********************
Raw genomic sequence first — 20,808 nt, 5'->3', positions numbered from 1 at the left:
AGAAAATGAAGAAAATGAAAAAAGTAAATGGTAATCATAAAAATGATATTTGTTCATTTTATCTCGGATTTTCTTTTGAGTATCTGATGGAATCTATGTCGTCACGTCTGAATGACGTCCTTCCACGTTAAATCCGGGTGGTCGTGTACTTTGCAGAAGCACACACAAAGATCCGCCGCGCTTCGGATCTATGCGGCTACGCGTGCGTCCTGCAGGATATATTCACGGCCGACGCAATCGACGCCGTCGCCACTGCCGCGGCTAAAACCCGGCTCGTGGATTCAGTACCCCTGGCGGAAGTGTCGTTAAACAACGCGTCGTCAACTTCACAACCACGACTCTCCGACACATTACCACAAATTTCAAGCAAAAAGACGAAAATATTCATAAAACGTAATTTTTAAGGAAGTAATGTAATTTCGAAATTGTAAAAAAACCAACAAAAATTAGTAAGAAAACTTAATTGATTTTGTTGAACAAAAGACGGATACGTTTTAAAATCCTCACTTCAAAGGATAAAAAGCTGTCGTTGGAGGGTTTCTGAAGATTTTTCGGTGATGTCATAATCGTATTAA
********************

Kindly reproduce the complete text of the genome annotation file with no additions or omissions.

Raw genomic sequence first — 20,808 nt, 5'->3', positions numbered from 1 at the left:
AGAAAATGAAGAAAATGAAAAAAGTAAATGGTAATCATAAAAATGATATTTGTTCATTTTATCTCGGATTTTCTTTTGAGTATCTGATGGAATCTATGTCGTCACGTCTGAATGACGTCCTTCCACGTTAAATCCGGGTGGTCGTGTACTTTGCAGAAGCACACACAAAGATCCGCCGCGCTTCGGATCTATGCGGCTACGCGTGCGTCCTGCAGGATATATTCACGGCCGACGCAATCGACGCCGTCGCCACTGCCGCGGCTAAAACCCGGCTCGTGGATTCAGTACCCCTGGCGGAAGTGTCGTTAAACAACGCGTCGTCAACTTCACAACCACGACTCTCCGACACATTACCACAAATTTCAAGCAAAAAGACGAAAATATTCATAAAACGTAATTTTTAAGGAAGTAATGTAATTTCGAAATTGTAAAAAAACCAACAAAAATTAGTAAGAAAACTTAATTGATTTTGTTGAACAAAAGACGGATACGTTTTAAAATCCTCACTTCAAAGGATAAAAAGCTGTCGTTGGAGGGTTTCTGAAGATTTTTCGGTGATGTCATAATCGTATTAA